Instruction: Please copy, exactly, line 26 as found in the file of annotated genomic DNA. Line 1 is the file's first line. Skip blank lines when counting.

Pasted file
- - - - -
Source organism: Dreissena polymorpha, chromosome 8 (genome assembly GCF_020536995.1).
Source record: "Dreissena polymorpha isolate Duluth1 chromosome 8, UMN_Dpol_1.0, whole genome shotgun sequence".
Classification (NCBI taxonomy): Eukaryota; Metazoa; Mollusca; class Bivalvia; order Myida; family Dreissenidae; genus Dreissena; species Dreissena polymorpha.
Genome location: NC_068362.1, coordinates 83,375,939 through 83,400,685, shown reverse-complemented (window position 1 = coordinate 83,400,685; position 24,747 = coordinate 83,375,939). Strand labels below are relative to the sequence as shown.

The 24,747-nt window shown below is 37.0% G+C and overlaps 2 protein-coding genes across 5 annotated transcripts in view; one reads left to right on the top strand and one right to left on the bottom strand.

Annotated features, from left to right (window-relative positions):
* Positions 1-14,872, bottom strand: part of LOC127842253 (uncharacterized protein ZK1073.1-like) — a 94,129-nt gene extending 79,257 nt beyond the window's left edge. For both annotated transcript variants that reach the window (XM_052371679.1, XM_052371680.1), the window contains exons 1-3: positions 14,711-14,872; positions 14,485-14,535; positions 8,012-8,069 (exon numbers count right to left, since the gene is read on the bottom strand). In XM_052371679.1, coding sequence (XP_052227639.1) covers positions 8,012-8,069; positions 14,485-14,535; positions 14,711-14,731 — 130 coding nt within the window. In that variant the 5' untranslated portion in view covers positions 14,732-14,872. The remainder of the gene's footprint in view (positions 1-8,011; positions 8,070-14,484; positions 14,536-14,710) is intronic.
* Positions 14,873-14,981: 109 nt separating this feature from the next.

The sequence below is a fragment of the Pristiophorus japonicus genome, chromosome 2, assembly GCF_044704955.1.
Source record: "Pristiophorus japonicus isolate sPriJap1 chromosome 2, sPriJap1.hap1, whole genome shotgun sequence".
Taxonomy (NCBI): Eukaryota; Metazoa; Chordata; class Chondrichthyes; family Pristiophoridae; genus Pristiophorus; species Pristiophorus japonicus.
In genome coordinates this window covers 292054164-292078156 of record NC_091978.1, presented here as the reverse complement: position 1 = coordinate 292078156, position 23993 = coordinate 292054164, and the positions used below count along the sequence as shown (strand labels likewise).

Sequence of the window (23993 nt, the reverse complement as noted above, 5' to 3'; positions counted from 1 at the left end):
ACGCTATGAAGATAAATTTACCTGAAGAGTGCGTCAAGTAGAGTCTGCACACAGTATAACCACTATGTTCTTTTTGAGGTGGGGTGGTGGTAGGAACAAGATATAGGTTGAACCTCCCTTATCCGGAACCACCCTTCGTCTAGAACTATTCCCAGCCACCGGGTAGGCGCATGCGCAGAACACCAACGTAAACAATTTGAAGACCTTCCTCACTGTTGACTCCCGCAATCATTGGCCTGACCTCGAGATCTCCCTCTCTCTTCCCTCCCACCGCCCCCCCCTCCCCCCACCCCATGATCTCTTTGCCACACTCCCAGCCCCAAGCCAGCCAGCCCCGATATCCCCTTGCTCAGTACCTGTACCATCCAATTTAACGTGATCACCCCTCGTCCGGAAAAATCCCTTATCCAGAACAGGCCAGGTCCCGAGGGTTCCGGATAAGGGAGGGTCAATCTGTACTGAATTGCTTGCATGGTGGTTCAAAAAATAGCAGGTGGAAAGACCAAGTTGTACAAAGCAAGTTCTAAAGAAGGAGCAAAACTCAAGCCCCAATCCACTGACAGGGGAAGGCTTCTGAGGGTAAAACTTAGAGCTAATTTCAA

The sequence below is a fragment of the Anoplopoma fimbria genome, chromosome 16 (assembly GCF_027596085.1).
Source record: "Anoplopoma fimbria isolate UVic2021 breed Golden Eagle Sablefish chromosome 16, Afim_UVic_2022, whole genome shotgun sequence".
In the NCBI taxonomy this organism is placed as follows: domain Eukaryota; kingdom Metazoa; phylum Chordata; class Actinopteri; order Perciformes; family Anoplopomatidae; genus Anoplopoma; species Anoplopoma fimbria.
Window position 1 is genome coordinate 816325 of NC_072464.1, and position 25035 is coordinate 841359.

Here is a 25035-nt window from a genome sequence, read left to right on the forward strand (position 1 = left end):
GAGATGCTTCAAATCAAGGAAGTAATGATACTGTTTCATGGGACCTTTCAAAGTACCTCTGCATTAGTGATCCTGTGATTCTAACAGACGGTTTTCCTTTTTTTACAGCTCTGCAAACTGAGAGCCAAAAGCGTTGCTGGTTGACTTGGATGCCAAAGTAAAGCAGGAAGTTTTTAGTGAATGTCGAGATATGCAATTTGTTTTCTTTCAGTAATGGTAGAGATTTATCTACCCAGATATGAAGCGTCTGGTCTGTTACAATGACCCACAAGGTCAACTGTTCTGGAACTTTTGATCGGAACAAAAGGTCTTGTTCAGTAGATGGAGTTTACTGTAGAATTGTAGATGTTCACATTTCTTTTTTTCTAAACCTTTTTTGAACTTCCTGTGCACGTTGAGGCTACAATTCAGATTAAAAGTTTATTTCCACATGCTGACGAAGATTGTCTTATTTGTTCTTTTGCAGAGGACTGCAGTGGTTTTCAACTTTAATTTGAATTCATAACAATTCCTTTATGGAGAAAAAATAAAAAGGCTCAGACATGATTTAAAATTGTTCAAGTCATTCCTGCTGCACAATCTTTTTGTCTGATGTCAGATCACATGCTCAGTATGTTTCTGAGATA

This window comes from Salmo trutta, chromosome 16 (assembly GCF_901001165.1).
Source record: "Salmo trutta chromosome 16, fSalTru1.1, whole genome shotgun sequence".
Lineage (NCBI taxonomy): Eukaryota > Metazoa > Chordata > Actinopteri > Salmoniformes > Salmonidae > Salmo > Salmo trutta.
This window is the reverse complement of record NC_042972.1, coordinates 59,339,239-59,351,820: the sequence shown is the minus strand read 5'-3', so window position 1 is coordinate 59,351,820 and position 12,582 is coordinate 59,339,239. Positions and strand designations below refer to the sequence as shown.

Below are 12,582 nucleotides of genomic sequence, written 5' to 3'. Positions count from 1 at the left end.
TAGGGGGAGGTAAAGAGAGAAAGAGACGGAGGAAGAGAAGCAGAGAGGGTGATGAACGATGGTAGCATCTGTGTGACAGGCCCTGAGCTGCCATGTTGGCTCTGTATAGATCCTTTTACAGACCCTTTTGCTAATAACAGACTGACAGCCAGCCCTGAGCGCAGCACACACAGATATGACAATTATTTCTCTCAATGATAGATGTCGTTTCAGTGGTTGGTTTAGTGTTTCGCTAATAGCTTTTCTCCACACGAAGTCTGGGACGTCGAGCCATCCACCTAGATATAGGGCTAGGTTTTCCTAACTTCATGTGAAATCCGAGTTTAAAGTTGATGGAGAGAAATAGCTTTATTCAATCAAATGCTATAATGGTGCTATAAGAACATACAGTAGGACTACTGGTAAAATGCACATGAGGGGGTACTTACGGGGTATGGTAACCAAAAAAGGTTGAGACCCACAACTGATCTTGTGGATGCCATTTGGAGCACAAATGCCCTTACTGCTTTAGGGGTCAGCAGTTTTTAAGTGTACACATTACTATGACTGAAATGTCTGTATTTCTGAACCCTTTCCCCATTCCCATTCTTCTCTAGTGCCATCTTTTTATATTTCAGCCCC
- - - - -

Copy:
TAGGGGGAGGTAAAGAGAGAAAGAGACGGAGGAAGAGAAGCAGAGAGGGTGATGAACGATGGTAGCATCTGTGTGACAGGCCCTGAGCTGCCATGTTGGCTCTGTATAGATCCTTTTACAGACCCTTTTGCTAATAACAGACTGACAGCCAGCCCTGAGCGCAGCACACACAGATATGACAATTATTTCTCTCAATGATAGATGTCGTTTCAGTGGTTGGTTTAGTGTTTCGCTAATAGCTTTTCTCCACACGAAGTCTGGGACGTCGAGCCATCCACCTAGATATAGGGCTAGGTTTTCCTAACTTCATGTGAAATCCGAGTTTAAAGTTGATGGAGAGAAATAGCTTTATTCAATCAAATGCTATAATGGTGCTATAAGAACATACAGTAGGACTACTGGTAAAATGCACATGAGGGGGTACTTACGGGGTATGGTAACCAAAAAAGGTTGAGACCCACAACTGATCTTGTGGATGCCATTTGGAGCACAAATGCCCTTACTGCTTTAGGGGTCAGCAGTTTTTAAGTGTACACATTACTATGACTGAAATGTCTGTATTTCTGAACCCTTTCCCCATTCCCATTCTTCTCTAGTGCCATCTTTTTATATTTCAGCCCC